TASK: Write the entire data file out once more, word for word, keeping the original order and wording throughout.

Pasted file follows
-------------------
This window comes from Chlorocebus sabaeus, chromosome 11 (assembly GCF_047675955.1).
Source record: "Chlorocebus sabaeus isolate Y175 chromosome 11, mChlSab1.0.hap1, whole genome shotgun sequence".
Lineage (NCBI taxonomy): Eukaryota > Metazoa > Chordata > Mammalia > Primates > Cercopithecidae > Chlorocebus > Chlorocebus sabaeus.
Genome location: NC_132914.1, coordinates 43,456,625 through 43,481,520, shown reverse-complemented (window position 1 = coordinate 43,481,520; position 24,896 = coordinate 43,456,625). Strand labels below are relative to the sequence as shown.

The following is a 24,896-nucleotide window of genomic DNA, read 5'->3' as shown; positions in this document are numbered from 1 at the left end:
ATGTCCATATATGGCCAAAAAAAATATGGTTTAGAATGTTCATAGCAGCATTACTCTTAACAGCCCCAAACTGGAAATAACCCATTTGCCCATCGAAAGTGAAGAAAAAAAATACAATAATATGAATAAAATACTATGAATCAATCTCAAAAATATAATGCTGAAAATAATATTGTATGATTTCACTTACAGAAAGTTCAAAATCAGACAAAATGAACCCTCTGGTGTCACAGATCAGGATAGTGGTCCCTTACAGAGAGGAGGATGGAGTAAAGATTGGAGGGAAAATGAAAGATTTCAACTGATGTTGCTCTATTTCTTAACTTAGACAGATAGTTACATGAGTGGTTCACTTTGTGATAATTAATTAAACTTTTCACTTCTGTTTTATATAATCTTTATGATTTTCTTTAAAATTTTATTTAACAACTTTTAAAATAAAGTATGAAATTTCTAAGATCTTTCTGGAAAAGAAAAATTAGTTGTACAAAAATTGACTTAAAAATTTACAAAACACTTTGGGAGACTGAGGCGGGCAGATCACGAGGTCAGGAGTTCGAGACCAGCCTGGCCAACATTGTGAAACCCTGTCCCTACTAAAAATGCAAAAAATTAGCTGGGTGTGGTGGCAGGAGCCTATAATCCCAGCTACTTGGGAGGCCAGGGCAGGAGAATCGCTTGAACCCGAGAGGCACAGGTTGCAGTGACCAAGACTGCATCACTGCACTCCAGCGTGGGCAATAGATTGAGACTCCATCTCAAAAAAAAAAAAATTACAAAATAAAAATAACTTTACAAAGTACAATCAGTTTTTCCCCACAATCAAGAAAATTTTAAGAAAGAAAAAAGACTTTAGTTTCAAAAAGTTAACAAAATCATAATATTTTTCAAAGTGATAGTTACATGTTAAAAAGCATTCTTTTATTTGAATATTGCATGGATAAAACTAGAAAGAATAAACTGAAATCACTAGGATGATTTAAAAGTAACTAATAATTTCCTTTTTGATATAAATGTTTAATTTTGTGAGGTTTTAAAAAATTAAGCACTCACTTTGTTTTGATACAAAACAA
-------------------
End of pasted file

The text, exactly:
This window comes from Chlorocebus sabaeus, chromosome 11 (assembly GCF_047675955.1).
Source record: "Chlorocebus sabaeus isolate Y175 chromosome 11, mChlSab1.0.hap1, whole genome shotgun sequence".
Lineage (NCBI taxonomy): Eukaryota > Metazoa > Chordata > Mammalia > Primates > Cercopithecidae > Chlorocebus > Chlorocebus sabaeus.
Genome location: NC_132914.1, coordinates 43,456,625 through 43,481,520, shown reverse-complemented (window position 1 = coordinate 43,481,520; position 24,896 = coordinate 43,456,625). Strand labels below are relative to the sequence as shown.

The following is a 24,896-nucleotide window of genomic DNA, read 5'->3' as shown; positions in this document are numbered from 1 at the left end:
ATGTCCATATATGGCCAAAAAAAATATGGTTTAGAATGTTCATAGCAGCATTACTCTTAACAGCCCCAAACTGGAAATAACCCATTTGCCCATCGAAAGTGAAGAAAAAAAATACAATAATATGAATAAAATACTATGAATCAATCTCAAAAATATAATGCTGAAAATAATATTGTATGATTTCACTTACAGAAAGTTCAAAATCAGACAAAATGAACCCTCTGGTGTCACAGATCAGGATAGTGGTCCCTTACAGAGAGGAGGATGGAGTAAAGATTGGAGGGAAAATGAAAGATTTCAACTGATGTTGCTCTATTTCTTAACTTAGACAGATAGTTACATGAGTGGTTCACTTTGTGATAATTAATTAAACTTTTCACTTCTGTTTTATATAATCTTTATGATTTTCTTTAAAATTTTATTTAACAACTTTTAAAATAAAGTATGAAATTTCTAAGATCTTTCTGGAAAAGAAAAATTAGTTGTACAAAAATTGACTTAAAAATTTACAAAACACTTTGGGAGACTGAGGCGGGCAGATCACGAGGTCAGGAGTTCGAGACCAGCCTGGCCAACATTGTGAAACCCTGTCCCTACTAAAAATGCAAAAAATTAGCTGGGTGTGGTGGCAGGAGCCTATAATCCCAGCTACTTGGGAGGCCAGGGCAGGAGAATCGCTTGAACCCGAGAGGCACAGGTTGCAGTGACCAAGACTGCATCACTGCACTCCAGCGTGGGCAATAGATTGAGACTCCATCTCAAAAAAAAAAAAATTACAAAATAAAAATAACTTTACAAAGTACAATCAGTTTTTCCCCACAATCAAGAAAATTTTAAGAAAGAAAAAAGACTTTAGTTTCAAAAAGTTAACAAAATCATAATATTTTTCAAAGTGATAGTTACATGTTAAAAAGCATTCTTTTATTTGAATATTGCATGGATAAAACTAGAAAGAATAAACTGAAATCACTAGGATGATTTAAAAGTAACTAATAATTTCCTTTTTGATATAAATGTTTAATTTTGTGAGGTTTTAAAAAATTAAGCACTCACTTTGTTTTGATACAAAACAA